Chef Paul Berglund picks through the selection of knives available in Jon Wipfli’s kitchen, hefts a couple of them, and settles on his weapon of choice. Holding it in his left hand, he trues up the root ends of a row of scallions, rocks the knife up toward its tip, and with a single smooth forward stroke, lops off the lineup of unkempt onion dreadlocks.
It’s not a fancy move, just practiced and precise. He does it once more, and sets the double handful of scallions aside, as the air above the countertop fills with a chivey sharpness. And that constitutes the entirety of his prep work on scallions for this evening.
He’s here to make us pork chops, and he’s here to talk about plating.
Pork chops, for reasons obvious to anyone who has attended The Bachelor Farmer’s Monday night Chop Night. Plating, because this is the Arts Issue, and plating is the most pictorial of the steps involved in setting something that originated in a field elegantly in front of a restaurant diner. He’s also here because, as of May 2, 2016, the night he won the James Beard Award for Best Chef Midwest, he is a minor Minnesota hero.
Standing at the chopping block in skinny jeans and a pair of Converse One Stars, Berglund looks less like a hero than he does the hero’s mild-mannered alter ego—the guy wearing spectacles who might occasionally get bullied and probably bikes to his job in a cubicle. He prepares the next item on the menu by peeling off an outer leaf or two of a head of romaine, paring off the browned stem end, and then cleaving the head lengthwise. That concludes his work on the romaine, which, along with the scallions, will shortly serve as both vegetable and garnish.
Pork chops sizzle in a frying pan // Photo by Wing Ta
Behind him, two massive bone-in pork chops—two inches thick? Three?—spit in their own rendered fat on a cast iron griddle.
He looks up at me. “I was…” He pauses. “I was…”
He has a tendency to repeat the first word or phrase of a sentence hesitatingly, as if giving himself time to be careful about the words he is about to serve forth. It comes across as a form of modesty, and the result of a long habit of precision. But it also feels like an extension of his drive for balance. He does not want to understate or overstate what he is about to express. He wants to get it right. He intends to give you something of substance, but if you’ll just bear with him for a second, he would like to run a rag over his thoughts, and give them a final little bit of polish.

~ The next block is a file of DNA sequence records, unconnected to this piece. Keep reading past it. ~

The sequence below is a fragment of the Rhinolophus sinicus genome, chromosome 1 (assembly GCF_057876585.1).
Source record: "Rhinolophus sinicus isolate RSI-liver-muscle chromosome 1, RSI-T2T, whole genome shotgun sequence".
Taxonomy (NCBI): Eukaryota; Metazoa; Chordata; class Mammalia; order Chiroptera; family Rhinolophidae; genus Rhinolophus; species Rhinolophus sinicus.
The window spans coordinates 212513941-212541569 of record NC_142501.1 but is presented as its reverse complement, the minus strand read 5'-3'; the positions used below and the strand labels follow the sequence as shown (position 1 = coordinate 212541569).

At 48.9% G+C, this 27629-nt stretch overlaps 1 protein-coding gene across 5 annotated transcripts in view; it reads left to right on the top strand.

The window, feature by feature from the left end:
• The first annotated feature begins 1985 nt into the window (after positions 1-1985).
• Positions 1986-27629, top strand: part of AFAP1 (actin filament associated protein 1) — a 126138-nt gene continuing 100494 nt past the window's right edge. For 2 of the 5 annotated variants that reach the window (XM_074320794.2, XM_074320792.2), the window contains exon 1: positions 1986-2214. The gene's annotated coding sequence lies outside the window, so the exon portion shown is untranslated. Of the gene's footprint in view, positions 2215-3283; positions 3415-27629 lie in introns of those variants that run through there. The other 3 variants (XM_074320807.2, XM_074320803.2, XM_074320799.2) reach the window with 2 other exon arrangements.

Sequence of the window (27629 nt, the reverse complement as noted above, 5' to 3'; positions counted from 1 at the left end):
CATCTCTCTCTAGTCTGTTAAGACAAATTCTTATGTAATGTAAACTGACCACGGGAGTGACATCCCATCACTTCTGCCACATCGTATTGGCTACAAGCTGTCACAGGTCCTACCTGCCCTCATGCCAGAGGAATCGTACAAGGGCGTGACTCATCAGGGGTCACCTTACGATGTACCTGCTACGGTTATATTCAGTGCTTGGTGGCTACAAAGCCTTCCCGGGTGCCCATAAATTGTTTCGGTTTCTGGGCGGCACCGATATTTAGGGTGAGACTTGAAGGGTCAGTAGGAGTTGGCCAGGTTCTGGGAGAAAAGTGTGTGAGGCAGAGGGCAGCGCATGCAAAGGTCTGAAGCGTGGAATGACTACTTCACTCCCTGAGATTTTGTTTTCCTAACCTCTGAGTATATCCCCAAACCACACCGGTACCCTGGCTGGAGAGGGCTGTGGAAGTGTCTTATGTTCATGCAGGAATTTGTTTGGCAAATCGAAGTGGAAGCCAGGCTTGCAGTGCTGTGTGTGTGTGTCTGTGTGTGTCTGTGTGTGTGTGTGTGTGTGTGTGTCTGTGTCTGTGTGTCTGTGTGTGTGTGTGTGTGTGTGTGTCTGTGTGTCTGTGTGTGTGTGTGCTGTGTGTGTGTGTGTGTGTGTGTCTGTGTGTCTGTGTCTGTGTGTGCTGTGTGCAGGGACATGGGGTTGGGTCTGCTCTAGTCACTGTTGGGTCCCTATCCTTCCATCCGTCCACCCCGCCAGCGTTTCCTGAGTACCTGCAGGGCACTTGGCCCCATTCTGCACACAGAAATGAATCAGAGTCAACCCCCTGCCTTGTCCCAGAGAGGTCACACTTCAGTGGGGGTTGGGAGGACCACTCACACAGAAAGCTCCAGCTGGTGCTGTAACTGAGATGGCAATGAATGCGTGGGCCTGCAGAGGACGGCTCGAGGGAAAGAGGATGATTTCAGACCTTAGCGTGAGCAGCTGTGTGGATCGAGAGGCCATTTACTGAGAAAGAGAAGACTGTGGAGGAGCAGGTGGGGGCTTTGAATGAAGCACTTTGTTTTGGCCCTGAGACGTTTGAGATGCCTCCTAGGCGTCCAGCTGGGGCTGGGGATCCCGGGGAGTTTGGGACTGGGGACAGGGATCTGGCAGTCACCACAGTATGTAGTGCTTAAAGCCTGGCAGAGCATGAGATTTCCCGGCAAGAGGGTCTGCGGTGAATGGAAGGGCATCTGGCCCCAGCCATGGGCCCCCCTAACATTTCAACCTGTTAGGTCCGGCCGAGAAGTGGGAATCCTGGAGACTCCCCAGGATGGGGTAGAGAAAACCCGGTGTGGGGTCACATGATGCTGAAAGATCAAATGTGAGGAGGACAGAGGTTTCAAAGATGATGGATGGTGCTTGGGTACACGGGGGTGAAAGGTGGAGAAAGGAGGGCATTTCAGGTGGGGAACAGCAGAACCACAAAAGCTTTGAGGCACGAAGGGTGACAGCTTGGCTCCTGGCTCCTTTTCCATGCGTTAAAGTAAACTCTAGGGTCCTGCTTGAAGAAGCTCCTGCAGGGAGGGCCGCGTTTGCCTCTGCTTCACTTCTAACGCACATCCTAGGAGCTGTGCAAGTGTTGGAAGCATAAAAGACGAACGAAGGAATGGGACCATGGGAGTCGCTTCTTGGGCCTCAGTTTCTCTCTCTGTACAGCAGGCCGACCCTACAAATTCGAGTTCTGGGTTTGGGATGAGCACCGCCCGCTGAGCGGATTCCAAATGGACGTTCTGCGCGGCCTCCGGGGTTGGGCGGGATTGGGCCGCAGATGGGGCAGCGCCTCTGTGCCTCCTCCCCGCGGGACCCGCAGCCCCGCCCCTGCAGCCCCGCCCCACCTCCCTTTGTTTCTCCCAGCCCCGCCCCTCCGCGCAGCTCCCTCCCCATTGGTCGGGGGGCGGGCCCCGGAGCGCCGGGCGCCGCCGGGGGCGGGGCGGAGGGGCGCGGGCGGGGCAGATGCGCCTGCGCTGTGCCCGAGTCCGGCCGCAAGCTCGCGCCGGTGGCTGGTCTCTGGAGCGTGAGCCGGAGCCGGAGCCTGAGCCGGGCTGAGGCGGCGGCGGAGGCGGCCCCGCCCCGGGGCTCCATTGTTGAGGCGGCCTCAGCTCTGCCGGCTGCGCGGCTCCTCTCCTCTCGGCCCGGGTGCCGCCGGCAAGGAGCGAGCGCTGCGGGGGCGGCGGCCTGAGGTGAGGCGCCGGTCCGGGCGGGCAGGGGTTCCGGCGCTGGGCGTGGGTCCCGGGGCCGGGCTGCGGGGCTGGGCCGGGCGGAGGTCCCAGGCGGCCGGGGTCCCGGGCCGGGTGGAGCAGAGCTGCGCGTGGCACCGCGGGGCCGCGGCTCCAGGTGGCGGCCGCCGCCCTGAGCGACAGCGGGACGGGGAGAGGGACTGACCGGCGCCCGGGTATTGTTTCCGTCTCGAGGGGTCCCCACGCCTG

“I was an okay line cook,” he confesses. “But only because I worked hard at it. I think I was a great sous chef, and a really good chef de cuisine. As head chef? I do most of it pretty well, and some of it not so well.”
And that concludes chef Berglund’s triumphal post-James-Beard-Award victory lap.
He migrates back to the stovetop with his plateful of scallions and romaine, and, spooning some of the fat from the pork chop pan into an adjacent skillet—fat that has been mulled with a good measure of the salt and pepper lavished on the chops before cooking, as well as the residual flavors from the brine—he begins sauteeing the whole sheaf of scallions. They wilt fragrantly, and he lifts one of the pork chops to reveal a surface the color of cowhide, with the texture of well-done bacon. Both chops get flipped, hissing as they kiss the griddle.
Romaine and pork chops on the griddle // Photo by Wing Ta
As he works, he tries to answer a question about why the pork chops are so good, and somehow, in his telling, the culinary genius of chef Paul Berglund fails to enter the equation. Instead he talks about the farmer who raises the pigs, and about the Red Wattle breed, and how they are bred for an extra thick fat cap, that he tries to trim just enough so that the fat enhances the flavor of the chop, but doesn’t overwhelm the cut’s balance of fat to loin to rib meat.
A tongful of limp scallions is arranged in a semicircle on one half of a serving plate and spritzed with a squeeze of lemon, and the cut faces of the romaine halves replace them in the skillet.
“Every restaurant meal is manipulated,” he says. “We don’t go out into pastures and just start eating whole pigs. So even the slaughter and butchering of animals is a form of manipulation. So is marinating. So is seasoning. So is cooking. So is plating and presenting. I wouldn’t say I’m trying to do as little manipulation as possible.” He pauses to think about what he means.
“You know, farmers work really hard,” he says. “They work a lot harder than we do. I don’t want to take all that hard work, and then hide it behind all this stuff I can do to it as a chef. That…” He thinks about it.
He lifts a sizzling handful of romaine and appears satisfied with the faint browning along the cut edges of the leaves.
“That…” he concludes, “in the end, seems almost disrespectful.”